In order to improve the quality of teaching and English learner student outcomes, materials must incorporate practices that have been shown to improve outcomes, like language development supports that are directly tied to the content knowledge students need to learn. While all students will benefit from these improvements, EL student success depends on it. Teachers know this. The research supports it. It’s time we give our educators the resources that they’re asking for.

Luckily, we see some encouraging progress in California. For example, California’s new math framework includes important shifts in its guidance for supporting multilingual learners. The framework could have huge implications on the instructional materials that content developers create and the materials the state chooses in its coming adoption. Early drafts of the framework   — which we hope will remain in the final version — show a deep understanding of how learning is “fundamentally tied to language development and linguistic processes” (Chapter 4, p.3). This is good news for all students, but essential for English learners.

These are positive signs, but they are not enough.

We all have a role to play. As we continue working to improve the quality of education for our students and teachers, curriculum developers must create content that meets the needs of English learners.

Education leaders need to understand what high-quality instruction materials look like and then adopt those materials. Advocates need to push for the importance of instructional materials that are inclusive of English learners, who are too often sidelined. Only then will teachers have the materials they need to truly provide better instruction for English learners and all students.

•••

Renae Skarin is senior director, content, at the English Learners Success Forum, a collaboration of researchers, teachers, district leaders, and funders working to improve the quality and accessibility of instructional materials for English learners. William Zahner is an associate professor of mathematics at San Diego State University.

The opinions in this commentary are those of the authors. If you would like to submit a commentary, please review our guidelines and contact us.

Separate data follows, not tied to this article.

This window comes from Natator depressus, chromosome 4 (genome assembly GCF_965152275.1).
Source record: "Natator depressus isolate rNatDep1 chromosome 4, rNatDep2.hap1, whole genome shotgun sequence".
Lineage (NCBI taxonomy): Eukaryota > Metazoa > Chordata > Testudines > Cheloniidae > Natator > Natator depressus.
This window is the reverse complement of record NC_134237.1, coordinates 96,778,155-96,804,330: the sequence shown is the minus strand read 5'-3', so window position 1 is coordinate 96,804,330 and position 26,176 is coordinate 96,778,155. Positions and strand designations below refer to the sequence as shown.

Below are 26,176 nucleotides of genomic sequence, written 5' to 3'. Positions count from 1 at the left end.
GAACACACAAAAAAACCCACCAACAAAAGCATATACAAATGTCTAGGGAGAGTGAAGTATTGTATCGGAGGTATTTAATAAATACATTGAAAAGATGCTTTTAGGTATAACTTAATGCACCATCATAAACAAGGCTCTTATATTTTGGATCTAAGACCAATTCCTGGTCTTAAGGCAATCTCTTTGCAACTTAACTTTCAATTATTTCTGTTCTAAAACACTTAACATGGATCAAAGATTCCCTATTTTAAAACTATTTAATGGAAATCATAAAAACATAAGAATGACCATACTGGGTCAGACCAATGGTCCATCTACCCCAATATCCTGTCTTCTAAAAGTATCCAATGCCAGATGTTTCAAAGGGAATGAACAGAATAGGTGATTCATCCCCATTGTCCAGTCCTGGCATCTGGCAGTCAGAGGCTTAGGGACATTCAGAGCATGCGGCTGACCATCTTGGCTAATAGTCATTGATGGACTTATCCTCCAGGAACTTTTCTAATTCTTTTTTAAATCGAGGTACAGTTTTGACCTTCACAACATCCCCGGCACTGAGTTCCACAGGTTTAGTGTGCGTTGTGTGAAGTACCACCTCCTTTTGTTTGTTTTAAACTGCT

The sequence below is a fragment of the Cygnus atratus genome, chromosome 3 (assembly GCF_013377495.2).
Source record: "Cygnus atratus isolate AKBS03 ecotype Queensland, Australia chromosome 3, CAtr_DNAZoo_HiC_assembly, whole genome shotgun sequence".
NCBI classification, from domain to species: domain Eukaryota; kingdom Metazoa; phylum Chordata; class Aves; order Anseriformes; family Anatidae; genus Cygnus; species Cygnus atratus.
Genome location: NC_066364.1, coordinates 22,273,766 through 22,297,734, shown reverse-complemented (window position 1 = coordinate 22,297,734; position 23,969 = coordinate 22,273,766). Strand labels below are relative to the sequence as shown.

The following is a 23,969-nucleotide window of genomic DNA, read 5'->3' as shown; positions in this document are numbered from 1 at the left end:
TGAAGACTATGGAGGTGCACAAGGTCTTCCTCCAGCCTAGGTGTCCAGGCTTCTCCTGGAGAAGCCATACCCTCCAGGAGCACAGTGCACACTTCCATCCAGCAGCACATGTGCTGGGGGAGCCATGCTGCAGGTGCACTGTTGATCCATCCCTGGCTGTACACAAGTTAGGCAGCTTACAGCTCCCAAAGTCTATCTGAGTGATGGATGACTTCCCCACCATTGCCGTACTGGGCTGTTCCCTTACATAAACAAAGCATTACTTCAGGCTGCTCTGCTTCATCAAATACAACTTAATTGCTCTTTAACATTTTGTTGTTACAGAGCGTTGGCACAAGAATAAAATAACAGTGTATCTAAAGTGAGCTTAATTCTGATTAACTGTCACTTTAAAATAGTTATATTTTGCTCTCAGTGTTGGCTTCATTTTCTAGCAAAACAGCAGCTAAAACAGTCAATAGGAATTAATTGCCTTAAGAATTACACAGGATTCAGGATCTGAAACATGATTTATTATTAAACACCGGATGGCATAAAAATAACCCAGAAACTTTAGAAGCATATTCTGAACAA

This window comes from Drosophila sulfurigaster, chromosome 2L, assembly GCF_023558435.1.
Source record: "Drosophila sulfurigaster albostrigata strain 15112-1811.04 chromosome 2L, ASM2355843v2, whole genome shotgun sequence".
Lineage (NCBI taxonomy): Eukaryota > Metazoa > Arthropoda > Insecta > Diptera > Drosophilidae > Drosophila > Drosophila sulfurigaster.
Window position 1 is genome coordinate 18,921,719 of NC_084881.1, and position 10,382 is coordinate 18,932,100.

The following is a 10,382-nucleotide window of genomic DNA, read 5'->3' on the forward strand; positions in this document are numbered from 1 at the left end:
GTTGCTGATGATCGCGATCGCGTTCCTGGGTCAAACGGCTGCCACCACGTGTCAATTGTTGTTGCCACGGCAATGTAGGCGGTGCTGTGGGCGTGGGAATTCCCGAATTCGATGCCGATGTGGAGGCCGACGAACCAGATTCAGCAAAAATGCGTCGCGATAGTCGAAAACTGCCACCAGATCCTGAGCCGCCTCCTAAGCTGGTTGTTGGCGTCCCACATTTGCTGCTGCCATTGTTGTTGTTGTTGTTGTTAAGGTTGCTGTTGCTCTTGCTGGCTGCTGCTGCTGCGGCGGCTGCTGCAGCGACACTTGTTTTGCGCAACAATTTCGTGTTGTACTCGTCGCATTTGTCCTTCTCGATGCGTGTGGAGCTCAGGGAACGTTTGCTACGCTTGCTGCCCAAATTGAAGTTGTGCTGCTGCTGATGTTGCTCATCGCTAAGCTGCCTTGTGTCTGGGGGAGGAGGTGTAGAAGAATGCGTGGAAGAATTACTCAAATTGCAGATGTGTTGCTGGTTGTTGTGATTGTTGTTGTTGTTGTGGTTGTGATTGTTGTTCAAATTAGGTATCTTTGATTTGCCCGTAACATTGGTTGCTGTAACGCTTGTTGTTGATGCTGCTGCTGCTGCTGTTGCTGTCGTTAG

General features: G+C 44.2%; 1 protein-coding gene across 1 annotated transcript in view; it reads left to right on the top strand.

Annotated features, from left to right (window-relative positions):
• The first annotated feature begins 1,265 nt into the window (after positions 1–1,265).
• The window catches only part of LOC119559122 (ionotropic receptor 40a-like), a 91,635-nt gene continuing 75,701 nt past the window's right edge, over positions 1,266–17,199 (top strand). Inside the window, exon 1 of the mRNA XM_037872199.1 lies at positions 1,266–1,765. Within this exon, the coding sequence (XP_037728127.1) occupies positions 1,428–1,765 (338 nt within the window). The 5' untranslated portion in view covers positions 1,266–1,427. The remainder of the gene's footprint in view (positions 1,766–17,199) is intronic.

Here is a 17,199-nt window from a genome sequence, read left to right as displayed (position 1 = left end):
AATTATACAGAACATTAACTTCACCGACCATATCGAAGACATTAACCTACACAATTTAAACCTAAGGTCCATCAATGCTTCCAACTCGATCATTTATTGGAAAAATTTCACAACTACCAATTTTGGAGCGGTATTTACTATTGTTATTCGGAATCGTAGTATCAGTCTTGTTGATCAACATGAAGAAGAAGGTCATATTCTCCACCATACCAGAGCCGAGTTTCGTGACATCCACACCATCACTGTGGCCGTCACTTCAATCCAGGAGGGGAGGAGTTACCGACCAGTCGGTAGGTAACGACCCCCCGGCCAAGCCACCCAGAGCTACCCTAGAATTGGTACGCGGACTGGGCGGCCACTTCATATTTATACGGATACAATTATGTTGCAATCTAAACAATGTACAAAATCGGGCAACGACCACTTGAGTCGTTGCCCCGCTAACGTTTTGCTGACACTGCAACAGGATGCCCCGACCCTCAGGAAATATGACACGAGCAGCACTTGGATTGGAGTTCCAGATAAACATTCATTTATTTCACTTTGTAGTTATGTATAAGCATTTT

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  1. Eric Kamm 1 day ago1 day ago

    For the last 4 years, I have taught HS, Government, Econ, for SDAIE EL students. My district does not have textbooks with language supports in Latin American Spanish, let alone worksheets, activities, etc. I create ALL of my own content. One of the key issues I (we, in fairness) face is I have the core framework for what California wants me to teach my English speaking students, and expects me to teach that to … Read More

    For the last 4 years, I have taught HS, Government, Econ, for SDAIE EL students. My district does not have textbooks with language supports in Latin American Spanish, let alone worksheets, activities, etc. I create ALL of my own content.

    One of the key issues I (we, in fairness) face is I have the core framework for what California wants me to teach my English speaking students, and expects me to teach that to students who just arrived in the U.S. a day or a week before, who speak minimal to no English. HOW? I am conversational in Spanish, but not Chinese, nor Pashto, all of which I’ve had in the last few years. I have been told I am to instruct only in English and to teach all the required elements in the CA core framework to my EL students. HOW? The moment I (we) start translating I’ve lost instructional time, if I have a translator, and I did not for Chinese or Pashto. So what material do I need to cut? What is the core of the core framework I’m supposed to teach?